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Red salad leaves

Satisfying saltbush (orach)

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With winter close PENNY WOODWARD suggests growing the versatile vegetable, orach.

Orach, Atriplex hortensis, is also known as arrach, mountain spinach and saltbush, and is from a genus of food plants that have been used by humans since Mesolithic times.  Orach is a tall (to 1m) erect-growing annual plant which can have green, red or white foliage, but the red form is the most decorative. This annual grows delicious tender, juicy leaves if planted in a good rich, well-drained soil in an open sunny positions. Plant seed all year round in most regions, or just autumn in the tropics and spring in really cool regions. Pick young leaves and shoots which have a mild chard-like flavour with added salt. Eat them raw in salads, or cook new or old leaves by steaming or stir frying. They are also used to make a delicious slightly sour soup and can be boiled with pasta to turn it pink.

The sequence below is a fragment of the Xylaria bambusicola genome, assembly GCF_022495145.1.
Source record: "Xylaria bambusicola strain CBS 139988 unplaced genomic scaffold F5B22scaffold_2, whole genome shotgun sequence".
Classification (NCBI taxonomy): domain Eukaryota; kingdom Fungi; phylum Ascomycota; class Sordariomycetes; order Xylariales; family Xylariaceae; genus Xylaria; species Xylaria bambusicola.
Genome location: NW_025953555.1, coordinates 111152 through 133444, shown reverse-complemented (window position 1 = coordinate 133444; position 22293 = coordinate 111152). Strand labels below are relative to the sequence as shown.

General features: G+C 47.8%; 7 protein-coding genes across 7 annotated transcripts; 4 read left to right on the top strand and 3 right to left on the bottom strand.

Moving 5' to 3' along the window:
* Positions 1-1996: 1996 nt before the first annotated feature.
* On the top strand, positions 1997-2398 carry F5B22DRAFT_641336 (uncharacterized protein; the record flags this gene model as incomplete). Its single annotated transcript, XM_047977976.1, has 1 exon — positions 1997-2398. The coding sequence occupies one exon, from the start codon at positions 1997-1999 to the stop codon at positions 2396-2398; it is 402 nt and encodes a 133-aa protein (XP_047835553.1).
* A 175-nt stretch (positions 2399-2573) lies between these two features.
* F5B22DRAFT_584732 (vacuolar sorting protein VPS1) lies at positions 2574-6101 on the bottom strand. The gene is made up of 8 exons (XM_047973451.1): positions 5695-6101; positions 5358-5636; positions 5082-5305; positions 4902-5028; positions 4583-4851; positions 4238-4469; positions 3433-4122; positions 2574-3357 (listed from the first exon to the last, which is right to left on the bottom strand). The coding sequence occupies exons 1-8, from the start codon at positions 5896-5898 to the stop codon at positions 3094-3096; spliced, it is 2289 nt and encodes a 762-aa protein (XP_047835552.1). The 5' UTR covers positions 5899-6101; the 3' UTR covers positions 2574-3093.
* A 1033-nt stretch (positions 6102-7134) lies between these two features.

The red flowers and seeds grow in drooping spikes from the top of the plant and look fabulous in Autumn. Pick the seeds and use them to grow microgreens right through winter or just wait until self-sown seedlings appear in spring when you can pick the really young seedlings and add them to smoothies. Once plants have gone to seed, the leaves become more bitter and less palatable. In Australia the closely related native coast saltbush, Atriplex cinerea, was an important vegetable eaten by the early settlers. In 1807 a famine caused the new settlers to rely on coast saltbush to stave off starvation. In New South Wales this saltbush was known as Botany Bay greens.